Earth's magnetic field
Earth's magnetic field is approximately a magnetic dipole, with the magnetic field S pole near the Earth's geographic north pole and the other magnetic field N pole near the Earth's geographic south pole. This makes the compass usable for navigation. The cause of the field can be explained by dynamo theory. Magnetic field extends infinitely, though it weakens with distance from its source. The Earth's magnetic field, also called the geomagnetic field, which effectively extends several tens of thousands of kilometres into space, forms the Earth's magnetosphere. A paleomagnetic study of Australian red dacite and pillow basalt has estimated the magnetic field to be at least 3.5 billion years old
The South Pole, also known as the Geographic South Pole or Terrestrial South Pole, is one of the two points where the Earth's axis of rotation intersects its surface. It is the southernmost point on the surface of the Earth and lies on the opposite side of the Earth from the North Pole. Situated on the continent of Antarctica, it is the site of the United States Amundsen-Scott South Pole Station, which was established in 1956 and has been permanently staffed since that year. The Geographic South Pole should not be confused with the South Magnetic Pole.
Magnetic Field Generator
The Earth's magnetic field is generated within its molten iron core through a combination of thermal movement, the Earth's daily rotation, and electrical forces within the core. These elements form a dynamo that sustains a magnetic field that is similar to that of a bar magnet slightly inclined to a line that joins the North and South Geographic Poles. A compass placed in this magnetic field thus does not point due north, declination measures the angle between the compass reading at any point on the Earth's surface and true north (measured in degrees). The geomagnetic reference model is the basis for establishing the declination and its variation across the surface of the globe.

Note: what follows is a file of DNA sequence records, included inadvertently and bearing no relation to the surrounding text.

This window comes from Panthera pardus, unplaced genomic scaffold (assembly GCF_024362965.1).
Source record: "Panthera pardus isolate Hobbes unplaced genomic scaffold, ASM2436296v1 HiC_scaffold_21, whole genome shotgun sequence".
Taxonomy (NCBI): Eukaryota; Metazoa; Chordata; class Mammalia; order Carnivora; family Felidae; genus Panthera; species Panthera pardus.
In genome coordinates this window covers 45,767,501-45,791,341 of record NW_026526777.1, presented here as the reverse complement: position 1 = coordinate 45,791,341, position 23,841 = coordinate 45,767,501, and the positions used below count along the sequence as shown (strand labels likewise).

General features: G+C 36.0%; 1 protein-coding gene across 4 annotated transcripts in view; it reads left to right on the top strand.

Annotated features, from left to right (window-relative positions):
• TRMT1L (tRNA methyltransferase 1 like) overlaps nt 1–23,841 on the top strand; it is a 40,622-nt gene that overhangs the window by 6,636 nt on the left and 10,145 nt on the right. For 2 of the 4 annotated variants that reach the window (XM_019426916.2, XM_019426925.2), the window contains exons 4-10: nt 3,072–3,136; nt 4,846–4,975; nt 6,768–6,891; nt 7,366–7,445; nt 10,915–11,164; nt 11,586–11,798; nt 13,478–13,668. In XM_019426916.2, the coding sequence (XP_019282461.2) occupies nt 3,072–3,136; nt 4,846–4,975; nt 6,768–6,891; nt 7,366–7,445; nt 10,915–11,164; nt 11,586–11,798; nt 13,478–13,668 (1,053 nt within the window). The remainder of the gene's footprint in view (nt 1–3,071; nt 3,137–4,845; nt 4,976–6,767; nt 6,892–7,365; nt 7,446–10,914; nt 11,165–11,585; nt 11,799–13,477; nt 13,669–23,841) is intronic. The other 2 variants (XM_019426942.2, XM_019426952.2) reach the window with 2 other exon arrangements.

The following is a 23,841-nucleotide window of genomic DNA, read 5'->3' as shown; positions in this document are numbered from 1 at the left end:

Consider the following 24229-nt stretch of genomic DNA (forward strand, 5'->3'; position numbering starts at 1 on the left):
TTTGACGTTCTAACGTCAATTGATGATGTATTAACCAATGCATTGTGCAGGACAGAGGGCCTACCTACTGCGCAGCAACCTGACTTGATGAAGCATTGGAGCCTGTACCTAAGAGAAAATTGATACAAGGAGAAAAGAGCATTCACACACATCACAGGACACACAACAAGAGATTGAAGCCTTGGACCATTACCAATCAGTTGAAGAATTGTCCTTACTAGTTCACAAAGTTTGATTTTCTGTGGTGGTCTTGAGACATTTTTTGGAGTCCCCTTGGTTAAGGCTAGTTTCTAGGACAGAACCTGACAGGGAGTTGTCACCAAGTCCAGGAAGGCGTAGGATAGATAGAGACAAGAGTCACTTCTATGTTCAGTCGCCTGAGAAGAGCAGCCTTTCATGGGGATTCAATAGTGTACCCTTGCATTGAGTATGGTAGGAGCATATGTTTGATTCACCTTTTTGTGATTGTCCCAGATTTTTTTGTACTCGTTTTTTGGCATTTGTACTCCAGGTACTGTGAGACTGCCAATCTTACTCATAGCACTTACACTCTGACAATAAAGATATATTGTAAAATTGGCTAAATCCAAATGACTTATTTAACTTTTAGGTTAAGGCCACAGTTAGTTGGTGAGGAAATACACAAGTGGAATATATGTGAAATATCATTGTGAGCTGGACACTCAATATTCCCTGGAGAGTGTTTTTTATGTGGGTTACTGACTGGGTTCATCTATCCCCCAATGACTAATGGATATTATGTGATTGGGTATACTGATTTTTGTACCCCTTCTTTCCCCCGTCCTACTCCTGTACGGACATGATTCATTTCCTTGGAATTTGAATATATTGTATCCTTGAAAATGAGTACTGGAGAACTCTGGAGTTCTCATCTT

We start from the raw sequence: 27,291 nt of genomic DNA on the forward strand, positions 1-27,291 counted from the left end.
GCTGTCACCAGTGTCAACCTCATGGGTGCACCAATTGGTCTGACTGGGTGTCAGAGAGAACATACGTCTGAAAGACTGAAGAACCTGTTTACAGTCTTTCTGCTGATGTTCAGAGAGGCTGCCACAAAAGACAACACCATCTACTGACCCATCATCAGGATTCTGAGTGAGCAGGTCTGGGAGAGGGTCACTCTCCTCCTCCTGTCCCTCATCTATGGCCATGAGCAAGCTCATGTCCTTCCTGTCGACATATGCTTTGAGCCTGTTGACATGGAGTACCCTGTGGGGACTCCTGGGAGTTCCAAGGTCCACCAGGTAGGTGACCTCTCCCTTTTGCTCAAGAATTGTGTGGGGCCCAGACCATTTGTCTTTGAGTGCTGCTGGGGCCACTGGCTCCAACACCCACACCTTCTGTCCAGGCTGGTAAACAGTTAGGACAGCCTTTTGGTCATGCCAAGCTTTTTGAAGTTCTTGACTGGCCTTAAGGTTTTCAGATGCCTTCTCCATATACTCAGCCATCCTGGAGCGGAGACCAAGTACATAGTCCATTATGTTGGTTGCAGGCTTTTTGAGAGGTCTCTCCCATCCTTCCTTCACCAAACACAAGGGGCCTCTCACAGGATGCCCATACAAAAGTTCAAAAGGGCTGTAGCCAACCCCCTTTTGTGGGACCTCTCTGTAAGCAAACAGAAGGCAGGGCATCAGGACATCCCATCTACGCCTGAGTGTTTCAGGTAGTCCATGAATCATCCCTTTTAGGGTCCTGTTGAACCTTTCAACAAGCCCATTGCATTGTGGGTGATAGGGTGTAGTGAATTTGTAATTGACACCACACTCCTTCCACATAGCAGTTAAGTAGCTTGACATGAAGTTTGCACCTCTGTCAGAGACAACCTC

Influence of the Sun
Electrical particles streaming from the sun cause the "solar wind" which warps Earth's geomagnetic field lines, flattening them on the sun-ward side and stretching them out on the downstream side. The influence of this distortion of the geomagnetic field is quite small near Earth's surface (except during solar eruptions associated with sunspots) and becomes larger with increasing distance from Earth.
The South Pole, also known as the Geographic South Pole or Terrestrial South Pole, is one of the two points where the Earth's axis of rotation intersects its surface. It is the southernmost point on the surface of the Earth and lies on the opposite side of the Earth from the North Pole. Situated on the continent of Antarctica, it is the site of the United States Amundsen-Scott South Pole Station, which was established in 1956 and has been permanently staffed since that year. The Geographic South Pole should not be confused with the South Magnetic Pole.Earth is largely protected from the solar wind, a stream of energetic charged particles emanating from the Sun, by its magnetic field, which deflects most of the charged particles. Some of the charged particles from the solar wind are trapped in the Van Allen radiation belt. A smaller number of particles from the solar wind manage to travel, as though on an electromagnetic energy transmission line, to the Earth's upper atmosphere and ionosphere in the auroral zones. The only time the solar wind is observable on the Earth is when it is strong enough to produce phenomena such as the aurora and geomagnetic storms. Bright auroras strongly heat the ionosphere, causing its plasma to expand into the magnetosphere, increasing the size of the plasma geosphere, and causing escape of atmospheric matter into the solar wind. Geomagnetic storms result when the pressure of plasmas contained inside the magnetosphere is sufficiently large to inflate and thereby distort the geomagnetic field. The solar wind is responsible for the overall shape of Earth's magnetosphere, and fluctuations in its speed, density, direction, and entrained magnetic field strongly affect Earth's local space environment. For example, the levels of ionizing radiation and radio interference can vary by factors of hundreds to thousands; and the shape and location of the magnetopause and bow shock wave upstream of it can change by several Earth radii, exposing geosynchronous satellites to the direct solar wind. These phenomena are collectively called space weather. The mechanism of atmospheric stripping is caused by gas being caught in bubbles of magnetic field, which are ripped off by solar winds. Variations in the magnetic field strength have been correlated to rainfall variation within the tropics.
To claim this Earthcache you must go near the published coordenates and send to me the answers for the following questions after visiting the published coordinates:
1. What happens to your compass?
2. What is written in the mark?
3. Why does the Magnetic South Pole change from time to time?
You may take a picture of you and the South Pole Marker, be creative After you receive my mail validating your answers you may put it in your log.